We appreciate the reviewer’s concern. We cited both of these studies and their findings in our initial manuscript. We reread both these papers front to back, and pay very careful attention to citing these prior studies in our revised paper.

Further, we have removed the prior emphasis on microtubule stability/dynamics, and instead focus on synapse maintenance in our revised manuscript. Importantly, both reviewers agreed that synapse maintenance is a very important topic in neuroscience.

Below we detail where we now cite these papers. We must note, that some of our results do not agree with the Marcette paper. We have tried to note this with careful, reasonable language. Indeed, this is a delicate issue, as we greatly respect the tremendous contributions Mike Nonet and his lab have made to understanding synapse formation.

Chen at al. and Marcette et al. are cited in the Introduction:

“For instance, pharmacological and genetic perturbation of microtubules impairs presynaptic bouton maintenance in these cells (Chen et al., 2014). Genetic screens using mechanosensory neurons revealed that the microtubule minus end binding protein PTRN-1/CAMSAP and the actin binding protein ZYX-1 are required for synapse maintenance (Luo et al., 2014; Marcette et al., 2014; Richardson et al., 2014).”

Chen at al. is cited in the Results:

“Consistent with prior work (Chen et al., 2014; Richardson et al., 2014), treating wt animals with colchicine, a microtubule-destabilizing drug, resulted in loss of PLM synapses (Figure 4A).”

Marcette et al., is cited in the Results:

“Our observation that ptrn-1 affects PLM synapse maintenance is consistent with a prior study (Marcette et al., 2014).”

Due to differing results with rpm-1; ptrn-1 double mutants compared to Marcette et al., we also note this discrepancy in the Results:

“the frequency of synapse maintenance defects was not increased in rpm-1; ptrn-1 double mutants compared to single mutants, which suggests PTRN-1 and RPM-1 function in the same pathway (Figure 5C). We note that this result differs with a prior study that suggested RPM-1 and PTRN-1 function in parallel pathways to regulate synapse formation (Marcette, Chen and Nonet, 2014).”

4) The behavioral data is relatively meaningless – if these synapses are no longer present it is not surprising that the stimulus cannot evoke behavioral responses. It remains unclear why there are differences between rpm-1 and atat-2 mutants that display the same frequency of synaptic retractions.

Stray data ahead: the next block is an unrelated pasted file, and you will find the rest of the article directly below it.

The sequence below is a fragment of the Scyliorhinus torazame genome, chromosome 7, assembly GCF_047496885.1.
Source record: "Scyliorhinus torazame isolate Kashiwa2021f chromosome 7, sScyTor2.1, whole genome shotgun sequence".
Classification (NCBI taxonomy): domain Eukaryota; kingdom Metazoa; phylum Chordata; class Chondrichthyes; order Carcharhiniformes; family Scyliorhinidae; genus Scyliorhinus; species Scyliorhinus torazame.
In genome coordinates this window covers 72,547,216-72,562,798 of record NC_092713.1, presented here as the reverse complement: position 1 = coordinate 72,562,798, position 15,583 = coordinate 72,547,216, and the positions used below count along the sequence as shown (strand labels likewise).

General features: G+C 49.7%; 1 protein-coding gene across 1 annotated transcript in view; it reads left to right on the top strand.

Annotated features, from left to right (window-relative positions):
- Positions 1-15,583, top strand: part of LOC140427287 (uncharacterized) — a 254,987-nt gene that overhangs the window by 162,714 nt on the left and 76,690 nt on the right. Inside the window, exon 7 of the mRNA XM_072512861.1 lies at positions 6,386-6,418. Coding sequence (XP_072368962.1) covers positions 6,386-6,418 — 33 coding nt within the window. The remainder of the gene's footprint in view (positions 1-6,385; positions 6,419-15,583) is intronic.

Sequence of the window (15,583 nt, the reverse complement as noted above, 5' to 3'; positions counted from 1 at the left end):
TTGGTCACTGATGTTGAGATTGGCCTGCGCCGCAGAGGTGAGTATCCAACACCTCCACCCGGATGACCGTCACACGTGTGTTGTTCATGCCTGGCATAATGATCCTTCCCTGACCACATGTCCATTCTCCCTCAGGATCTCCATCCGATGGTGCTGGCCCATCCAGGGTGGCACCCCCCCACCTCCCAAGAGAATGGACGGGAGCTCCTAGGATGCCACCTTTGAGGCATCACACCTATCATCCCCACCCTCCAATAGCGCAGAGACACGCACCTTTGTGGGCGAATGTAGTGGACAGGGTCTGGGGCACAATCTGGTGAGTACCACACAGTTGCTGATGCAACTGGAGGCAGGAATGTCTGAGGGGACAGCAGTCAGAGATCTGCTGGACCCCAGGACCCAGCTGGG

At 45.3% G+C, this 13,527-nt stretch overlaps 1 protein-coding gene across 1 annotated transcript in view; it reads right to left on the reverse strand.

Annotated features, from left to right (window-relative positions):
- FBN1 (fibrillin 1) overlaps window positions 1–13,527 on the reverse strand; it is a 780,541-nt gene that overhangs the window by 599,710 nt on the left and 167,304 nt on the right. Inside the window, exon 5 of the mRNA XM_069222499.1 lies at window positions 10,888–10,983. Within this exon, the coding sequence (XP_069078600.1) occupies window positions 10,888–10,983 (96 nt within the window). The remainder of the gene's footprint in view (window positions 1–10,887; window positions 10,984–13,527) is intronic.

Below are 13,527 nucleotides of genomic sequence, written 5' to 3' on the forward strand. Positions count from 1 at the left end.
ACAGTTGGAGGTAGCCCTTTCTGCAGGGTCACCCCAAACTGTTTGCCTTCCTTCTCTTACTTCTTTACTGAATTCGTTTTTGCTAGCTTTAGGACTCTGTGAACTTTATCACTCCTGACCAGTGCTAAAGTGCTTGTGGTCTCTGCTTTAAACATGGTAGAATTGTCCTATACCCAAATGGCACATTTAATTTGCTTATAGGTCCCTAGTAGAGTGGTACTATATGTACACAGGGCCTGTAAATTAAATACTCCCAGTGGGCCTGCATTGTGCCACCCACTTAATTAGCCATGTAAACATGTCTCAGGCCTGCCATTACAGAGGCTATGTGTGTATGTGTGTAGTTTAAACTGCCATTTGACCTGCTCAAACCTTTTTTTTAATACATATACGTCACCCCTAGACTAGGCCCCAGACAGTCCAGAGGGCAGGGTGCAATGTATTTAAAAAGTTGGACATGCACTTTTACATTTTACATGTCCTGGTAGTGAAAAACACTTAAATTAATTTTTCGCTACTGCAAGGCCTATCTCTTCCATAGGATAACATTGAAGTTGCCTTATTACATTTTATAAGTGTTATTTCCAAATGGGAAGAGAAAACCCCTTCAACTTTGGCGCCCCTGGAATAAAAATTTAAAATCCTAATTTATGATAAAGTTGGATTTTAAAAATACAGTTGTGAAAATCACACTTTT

Reviewer 1 also asked for clarification on the behavioral habituation experiments. We addressed this by rewriting our Results on habituation much more carefully and clearly.

We also specifically note the following statement and explanation:

“Prior studies (Crawley et al., 2017; Giles et al., 2015; Rankin and Wicks, 2000) and our results here are all consistent with impaired chemical synapses in mechanosensory neurons affecting habituation to repeated tap, a simple form of short-term learning. […] This idea is supported by previous studies in Drosophila which have shown that loss of function in the RPM-1 ortholog Highwire results in synapse formation defects and synaptic transmission defects that are mediated by distinct molecular mechanisms (Borgen et al., 2017a; Collins et al., 2006).”

We think this data remains valuable because it provides independent behavioral evidence that RPM-1 and ATAT-2 function in the same pathway. We now emphasize this point, rather than focusing on the link between synaptic effects in mechanosensory neurons and behavioral habituation to repeated tap.

5) The model is only based on genetic interactions and at least partly contradict findings from Marcette, Chen and Nonet, 2014, Borgen et al., 2017 and Chen et al., 2014. This should have been addressed experimentally.

We agree that our genetic results differ with some findings from Marcette, Chen and Nonet, 2014. We note this in our revised paper.

As noted above, we now provide new data on ptrn-1, atat-2, dlk-1 and their genetic relationships with rpm-1 and one another. This has resulted in a much more novel and comprehensive study focused on molecular genetic mechanisms regulating synapse maintenance.

Our findings agree with Marcette and colleagues that ptrn-1 mutants have defects in synapse maintenance. However, our results disagree about ptrn-1 functioning in parallel to rpm-1, as mentioned above. Importantly, we note that all our experiments were done after 4X outcrossing to wt (N2) and show that ptrn-1 is epistatic to rpm-1 instead of functioning in parallel. We feel it’s important to share these results with the community.